A Conspiracy Of Silence

Yet the leaders of the “young, restless, and reformed” have not typically allowed that concern to curtail their comments in the past. Many of them have been outspoken about the teaching of Joel Osteen, for example. In their early days, when the Emergent Church was vying with the new Calvinism for pole position in the American evangelical world, they launched regular, and often very thorough, critiques of the Emergent leaders. In retrospect, however, it is clear that these were soft targets. Their very distance made them safe. Problems closer to home are always much harder to speak to, much more likely to earn opprobrium from one’s friends, and thus much more likely to be ignored. The result, however, is that some leaders become very accustomed to always doing things their way. All of us who are thought of as Evangelical or Reformed now live with the bitter fruit of that failure of leadership.

—Carl Trueman, “Mark Driscoll’s Problems And Ours” (HT: God in the Wasteland)

    Post authored by:

  • R. Scott Clark
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    R.Scott Clark is the President of the Heidelberg Reformation Association, the author and editor of, and contributor to several books and the author of many articles. He has taught church history and historical theology since 1997 at Westminster Seminary California. He has also taught at Wheaton College, Reformed Theological Seminary, and Concordia University. He has hosted the Heidelblog since 2007.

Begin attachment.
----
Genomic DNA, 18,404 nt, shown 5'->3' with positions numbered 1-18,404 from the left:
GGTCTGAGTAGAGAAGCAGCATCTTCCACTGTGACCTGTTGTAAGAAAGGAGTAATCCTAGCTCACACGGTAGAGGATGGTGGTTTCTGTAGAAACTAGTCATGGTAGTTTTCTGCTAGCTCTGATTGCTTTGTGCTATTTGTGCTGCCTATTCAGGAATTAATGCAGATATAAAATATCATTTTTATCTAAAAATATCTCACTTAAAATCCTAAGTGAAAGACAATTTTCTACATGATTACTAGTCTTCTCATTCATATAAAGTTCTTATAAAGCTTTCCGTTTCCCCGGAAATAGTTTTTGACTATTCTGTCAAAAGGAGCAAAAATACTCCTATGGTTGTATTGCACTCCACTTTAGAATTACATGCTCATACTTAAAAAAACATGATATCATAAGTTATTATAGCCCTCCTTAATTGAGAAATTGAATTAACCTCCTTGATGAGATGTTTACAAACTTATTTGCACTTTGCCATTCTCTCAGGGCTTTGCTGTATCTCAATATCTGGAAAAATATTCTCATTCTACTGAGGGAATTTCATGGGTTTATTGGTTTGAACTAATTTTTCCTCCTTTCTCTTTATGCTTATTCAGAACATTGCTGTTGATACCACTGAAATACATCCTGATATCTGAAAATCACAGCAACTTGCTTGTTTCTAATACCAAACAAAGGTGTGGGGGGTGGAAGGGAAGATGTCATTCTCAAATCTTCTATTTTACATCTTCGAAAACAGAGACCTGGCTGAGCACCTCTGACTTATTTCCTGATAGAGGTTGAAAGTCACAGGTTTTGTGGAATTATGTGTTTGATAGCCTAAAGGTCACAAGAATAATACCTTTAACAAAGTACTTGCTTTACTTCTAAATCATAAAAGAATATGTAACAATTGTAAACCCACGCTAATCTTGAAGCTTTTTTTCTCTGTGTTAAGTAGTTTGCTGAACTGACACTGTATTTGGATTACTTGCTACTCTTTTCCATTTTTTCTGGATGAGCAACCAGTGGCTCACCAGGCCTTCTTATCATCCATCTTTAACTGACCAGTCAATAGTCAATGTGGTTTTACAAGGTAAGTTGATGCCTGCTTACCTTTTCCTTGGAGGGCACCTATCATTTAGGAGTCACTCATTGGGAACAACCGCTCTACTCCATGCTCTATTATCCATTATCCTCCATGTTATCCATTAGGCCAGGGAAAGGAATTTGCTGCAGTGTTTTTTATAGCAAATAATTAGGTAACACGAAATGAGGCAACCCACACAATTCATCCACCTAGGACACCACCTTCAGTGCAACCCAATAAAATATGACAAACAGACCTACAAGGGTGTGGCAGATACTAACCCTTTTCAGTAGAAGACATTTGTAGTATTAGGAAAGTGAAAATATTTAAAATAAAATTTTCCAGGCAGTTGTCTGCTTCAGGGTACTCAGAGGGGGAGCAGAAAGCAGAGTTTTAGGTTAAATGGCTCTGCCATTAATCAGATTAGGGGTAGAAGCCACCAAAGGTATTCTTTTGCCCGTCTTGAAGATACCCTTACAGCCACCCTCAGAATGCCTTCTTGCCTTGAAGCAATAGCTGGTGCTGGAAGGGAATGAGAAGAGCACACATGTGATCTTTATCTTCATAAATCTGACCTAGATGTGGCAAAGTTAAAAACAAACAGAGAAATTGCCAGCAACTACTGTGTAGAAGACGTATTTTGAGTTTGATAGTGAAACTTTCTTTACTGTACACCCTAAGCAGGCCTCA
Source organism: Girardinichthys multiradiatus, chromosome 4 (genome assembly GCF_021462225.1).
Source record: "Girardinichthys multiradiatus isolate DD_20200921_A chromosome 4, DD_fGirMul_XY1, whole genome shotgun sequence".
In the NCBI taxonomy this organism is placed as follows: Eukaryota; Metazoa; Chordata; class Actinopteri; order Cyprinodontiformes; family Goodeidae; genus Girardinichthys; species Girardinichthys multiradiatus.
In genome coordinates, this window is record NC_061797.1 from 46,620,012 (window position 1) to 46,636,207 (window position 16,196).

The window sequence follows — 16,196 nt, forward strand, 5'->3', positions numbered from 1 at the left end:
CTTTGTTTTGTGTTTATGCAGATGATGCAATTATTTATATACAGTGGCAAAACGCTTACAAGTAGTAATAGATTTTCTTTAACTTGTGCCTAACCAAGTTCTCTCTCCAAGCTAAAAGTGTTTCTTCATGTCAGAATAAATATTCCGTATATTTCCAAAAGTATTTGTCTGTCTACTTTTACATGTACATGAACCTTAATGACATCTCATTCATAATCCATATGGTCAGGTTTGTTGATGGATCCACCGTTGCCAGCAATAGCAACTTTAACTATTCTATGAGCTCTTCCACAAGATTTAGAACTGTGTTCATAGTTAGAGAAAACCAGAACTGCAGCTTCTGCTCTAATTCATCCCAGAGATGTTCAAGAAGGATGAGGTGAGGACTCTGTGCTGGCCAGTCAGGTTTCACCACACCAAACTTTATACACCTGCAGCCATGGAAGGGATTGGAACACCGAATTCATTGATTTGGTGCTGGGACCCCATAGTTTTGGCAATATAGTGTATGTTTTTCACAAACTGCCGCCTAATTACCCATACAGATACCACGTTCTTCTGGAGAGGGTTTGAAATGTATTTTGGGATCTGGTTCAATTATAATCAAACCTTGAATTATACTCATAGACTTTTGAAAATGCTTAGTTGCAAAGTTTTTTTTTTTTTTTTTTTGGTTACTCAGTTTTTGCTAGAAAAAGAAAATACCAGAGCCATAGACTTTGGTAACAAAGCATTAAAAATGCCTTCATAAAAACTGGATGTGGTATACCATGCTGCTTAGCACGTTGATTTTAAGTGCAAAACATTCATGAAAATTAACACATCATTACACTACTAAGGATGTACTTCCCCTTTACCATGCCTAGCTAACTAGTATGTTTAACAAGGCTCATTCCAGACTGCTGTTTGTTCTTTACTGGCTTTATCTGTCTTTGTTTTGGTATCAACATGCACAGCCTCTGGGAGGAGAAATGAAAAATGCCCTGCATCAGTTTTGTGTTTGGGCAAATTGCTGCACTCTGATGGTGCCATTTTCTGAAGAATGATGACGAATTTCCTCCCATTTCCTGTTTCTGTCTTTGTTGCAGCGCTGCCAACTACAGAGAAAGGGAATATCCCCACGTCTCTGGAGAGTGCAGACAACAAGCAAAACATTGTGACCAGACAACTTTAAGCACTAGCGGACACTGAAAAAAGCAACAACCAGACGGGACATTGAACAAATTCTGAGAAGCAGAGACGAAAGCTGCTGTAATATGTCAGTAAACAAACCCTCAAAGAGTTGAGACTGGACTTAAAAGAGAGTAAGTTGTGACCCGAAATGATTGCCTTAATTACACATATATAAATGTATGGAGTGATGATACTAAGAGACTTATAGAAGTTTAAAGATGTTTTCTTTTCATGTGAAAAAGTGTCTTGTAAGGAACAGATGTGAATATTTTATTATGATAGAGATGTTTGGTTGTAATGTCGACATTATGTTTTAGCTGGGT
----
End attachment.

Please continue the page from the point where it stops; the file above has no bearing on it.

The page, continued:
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  1. Whenever there are problems like this I always wonder what the elders are doing. About two years ago I was in a church where the pastor was accused of plagiarism…It was a difficult time. The pastor admitted to some copying, but made it sound like an accidental oversight…just a little slip of the pen. I later ran into one of the elders who had resigned over this matter and he was more angry with the elders than he was with the minister. They were not willing to do their job. He had demonstrated that the copying was on a much bigger scale. The elders stood by the pastor, not willing to consider the gravity of the offense. I think in many cases elders do not appreciate the importance of their role in the church.

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